Alright, time to be super honest–it isn’t easy to stay motivated to work out while backpacking. Even though I’d consider myself extremely dedicated to fitness, I still struggle to force myself to take the time to fit a workout in. So here’s a post about giving in to excuses, and regaining my motivation.
Let’s start with all the excuses I’ve given myself for not working out so far:
- I’m tired.
- There’s no room.
- There’s too many people in here, and they might think I’m strange.
(and my two favourites)
- I don’t feel like it.
- I’ll do it tomorrow.
I’ve said each of these to myself on various occasions, using it as a legitimate reason to skip my workout–even though it’s only a quick 5-10 minute routine. And now that I’ve laid them out here I have to face them (and they kind of suck). Now, there is a bit of legitimacy to some of them, such as There’s no room in my dorm room. I’ve been in dorms where there’s just enough room to walk between the beds, and nothing else. Pretty easy to say that I’d just be in everyone’s way.
However… I still have a bed. Though it may not be ideal for some exercises, there’s no reason I can’t do a plank or push-ups on my bed.
As far as the People might think I’m strange part, I just need to get over that. And really, how odd is it that people would think it was strange to take care of your body? A bit backwards in my mind, but it happens. Whatever. I know what I want for myself, and I’ve got to work for it.
And those classic ones, that apply to anyone who’s ever given an excuse to not work out: I don’t feel like it and I’ll do it tomorrow. It’s simple for those two: suck it up and do it today. I’ve learned that if I say “tomorrow” enough times, “tomorrow” becomes “never”, and then I don’t get any closer to goals I’ve set for myself.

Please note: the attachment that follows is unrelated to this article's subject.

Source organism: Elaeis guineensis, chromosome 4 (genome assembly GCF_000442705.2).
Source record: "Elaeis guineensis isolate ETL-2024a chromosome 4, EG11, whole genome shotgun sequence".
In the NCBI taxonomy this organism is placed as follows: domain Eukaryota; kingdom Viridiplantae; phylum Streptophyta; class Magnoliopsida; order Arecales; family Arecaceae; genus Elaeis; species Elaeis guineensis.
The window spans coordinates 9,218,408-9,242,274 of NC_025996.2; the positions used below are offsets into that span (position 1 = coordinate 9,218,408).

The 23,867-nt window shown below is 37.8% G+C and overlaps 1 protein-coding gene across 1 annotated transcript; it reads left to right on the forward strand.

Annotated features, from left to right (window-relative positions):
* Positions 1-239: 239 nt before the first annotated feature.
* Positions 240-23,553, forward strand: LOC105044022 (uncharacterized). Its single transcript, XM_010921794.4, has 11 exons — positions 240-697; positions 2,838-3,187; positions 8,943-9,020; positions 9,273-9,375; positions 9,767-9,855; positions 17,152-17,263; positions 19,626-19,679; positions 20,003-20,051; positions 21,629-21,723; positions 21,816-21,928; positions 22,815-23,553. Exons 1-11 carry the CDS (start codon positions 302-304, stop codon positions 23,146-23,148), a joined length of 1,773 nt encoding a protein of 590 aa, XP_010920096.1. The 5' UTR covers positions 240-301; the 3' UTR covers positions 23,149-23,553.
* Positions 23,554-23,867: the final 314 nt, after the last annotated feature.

So there’s the layout of the excuses I’ve been giving myself. My big question was: What will keep me motivated while travelling? I recently read a blog post by a fellow pole instructor and all-around amazing woman from home, Brigitte, who had just returned from Next Level Training with Zoraya Judd, an incredible pole super-star who offers private training sessions. Be sure to check out Brigitte’s full blog post about what she learned physically during her experience as well as what she learned mentally, which is the post I’ll refer to in a moment.
It was in Brigitte’s second blog post that I found myself feeling newly inspired and reminded of my goals. In her post she talks about the mental attitude changes she experienced after the training, and they really hit home for me. She talked about things like
“Have extremely high expectations for yourself”
“You can accomplish anything, if you work for it”
“You don’t have to like it”
and, the one that stuck with me,
“You can have it all”
This last one stuck with me because of the explanation she included:
“Whatever it is you want, you deserve to have it but it won’t come easy and it won’t fall in your lap. Take personal responsibility for your life, set high expectations for yourself, find the tools you need to accomplish what you want, and get to work! You deserve it! You can have whatever it is you want.”
There it is. She laid it out so well: you can have it, but it won’t just show up one day. You have to bust your butt and be willing to work and work and work until you achieve it.
I decided that, while on this trip, I needed to find a specific goal that I wanted to achieve that wasn’t a pole move (seeing as I have no consistent pole to use). I’ve always wished I could hold a handstand, and constantly do handstands on any open wall that’s available. This is now my specific goal–without the wall, of course! And I’m determined I will be able to do it one day. Now it’s just to bust my butt and practice to get there.
So that’s the story of how I gave into my excuses to avoid working out, and finding a motivator to keep me going while travelling. I’ll leave you with one of my favourite motivation pictures. In fact, I had it framed in my pole room at home to look at everyday to remind me to work for what I want.